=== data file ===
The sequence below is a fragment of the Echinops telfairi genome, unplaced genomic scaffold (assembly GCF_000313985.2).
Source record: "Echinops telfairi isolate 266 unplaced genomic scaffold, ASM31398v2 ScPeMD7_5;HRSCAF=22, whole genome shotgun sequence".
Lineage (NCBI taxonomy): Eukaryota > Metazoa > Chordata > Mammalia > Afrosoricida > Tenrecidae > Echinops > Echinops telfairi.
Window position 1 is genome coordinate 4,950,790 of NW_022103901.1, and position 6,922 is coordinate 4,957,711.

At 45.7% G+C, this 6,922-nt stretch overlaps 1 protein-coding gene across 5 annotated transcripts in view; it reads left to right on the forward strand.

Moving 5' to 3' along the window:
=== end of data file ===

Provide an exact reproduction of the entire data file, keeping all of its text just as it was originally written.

The sequence below is a fragment of the Echinops telfairi genome, unplaced genomic scaffold (assembly GCF_000313985.2).
Source record: "Echinops telfairi isolate 266 unplaced genomic scaffold, ASM31398v2 ScPeMD7_5;HRSCAF=22, whole genome shotgun sequence".
Lineage (NCBI taxonomy): Eukaryota > Metazoa > Chordata > Mammalia > Afrosoricida > Tenrecidae > Echinops > Echinops telfairi.
Window position 1 is genome coordinate 4,950,790 of NW_022103901.1, and position 6,922 is coordinate 4,957,711.

At 45.7% G+C, this 6,922-nt stretch overlaps 1 protein-coding gene across 5 annotated transcripts in view; it reads left to right on the forward strand.

Moving 5' to 3' along the window: